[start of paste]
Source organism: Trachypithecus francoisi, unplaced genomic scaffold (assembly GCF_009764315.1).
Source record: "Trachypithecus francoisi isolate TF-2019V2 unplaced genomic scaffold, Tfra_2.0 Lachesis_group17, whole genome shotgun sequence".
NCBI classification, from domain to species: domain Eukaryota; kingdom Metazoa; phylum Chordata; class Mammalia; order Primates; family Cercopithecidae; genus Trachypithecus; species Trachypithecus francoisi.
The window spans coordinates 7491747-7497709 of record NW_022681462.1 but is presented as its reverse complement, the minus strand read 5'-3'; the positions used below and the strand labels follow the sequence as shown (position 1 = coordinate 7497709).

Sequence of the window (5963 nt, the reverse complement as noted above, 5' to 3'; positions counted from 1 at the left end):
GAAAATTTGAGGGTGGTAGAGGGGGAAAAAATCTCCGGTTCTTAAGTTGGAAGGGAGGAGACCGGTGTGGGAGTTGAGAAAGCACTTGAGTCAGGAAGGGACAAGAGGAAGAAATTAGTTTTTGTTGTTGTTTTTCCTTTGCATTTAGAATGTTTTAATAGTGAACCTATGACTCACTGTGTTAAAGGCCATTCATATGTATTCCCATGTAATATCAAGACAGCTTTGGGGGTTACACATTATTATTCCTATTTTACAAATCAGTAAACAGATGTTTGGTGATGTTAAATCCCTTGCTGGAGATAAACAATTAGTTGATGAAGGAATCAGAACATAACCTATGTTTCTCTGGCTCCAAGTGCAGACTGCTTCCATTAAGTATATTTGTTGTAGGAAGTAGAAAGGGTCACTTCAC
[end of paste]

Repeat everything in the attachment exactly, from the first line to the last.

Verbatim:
Source organism: Trachypithecus francoisi, unplaced genomic scaffold (assembly GCF_009764315.1).
Source record: "Trachypithecus francoisi isolate TF-2019V2 unplaced genomic scaffold, Tfra_2.0 Lachesis_group17, whole genome shotgun sequence".
NCBI classification, from domain to species: domain Eukaryota; kingdom Metazoa; phylum Chordata; class Mammalia; order Primates; family Cercopithecidae; genus Trachypithecus; species Trachypithecus francoisi.
The window spans coordinates 7491747-7497709 of record NW_022681462.1 but is presented as its reverse complement, the minus strand read 5'-3'; the positions used below and the strand labels follow the sequence as shown (position 1 = coordinate 7497709).

Sequence of the window (5963 nt, the reverse complement as noted above, 5' to 3'; positions counted from 1 at the left end):
GAAAATTTGAGGGTGGTAGAGGGGGAAAAAATCTCCGGTTCTTAAGTTGGAAGGGAGGAGACCGGTGTGGGAGTTGAGAAAGCACTTGAGTCAGGAAGGGACAAGAGGAAGAAATTAGTTTTTGTTGTTGTTTTTCCTTTGCATTTAGAATGTTTTAATAGTGAACCTATGACTCACTGTGTTAAAGGCCATTCATATGTATTCCCATGTAATATCAAGACAGCTTTGGGGGTTACACATTATTATTCCTATTTTACAAATCAGTAAACAGATGTTTGGTGATGTTAAATCCCTTGCTGGAGATAAACAATTAGTTGATGAAGGAATCAGAACATAACCTATGTTTCTCTGGCTCCAAGTGCAGACTGCTTCCATTAAGTATATTTGTTGTAGGAAGTAGAAAGGGTCACTTCAC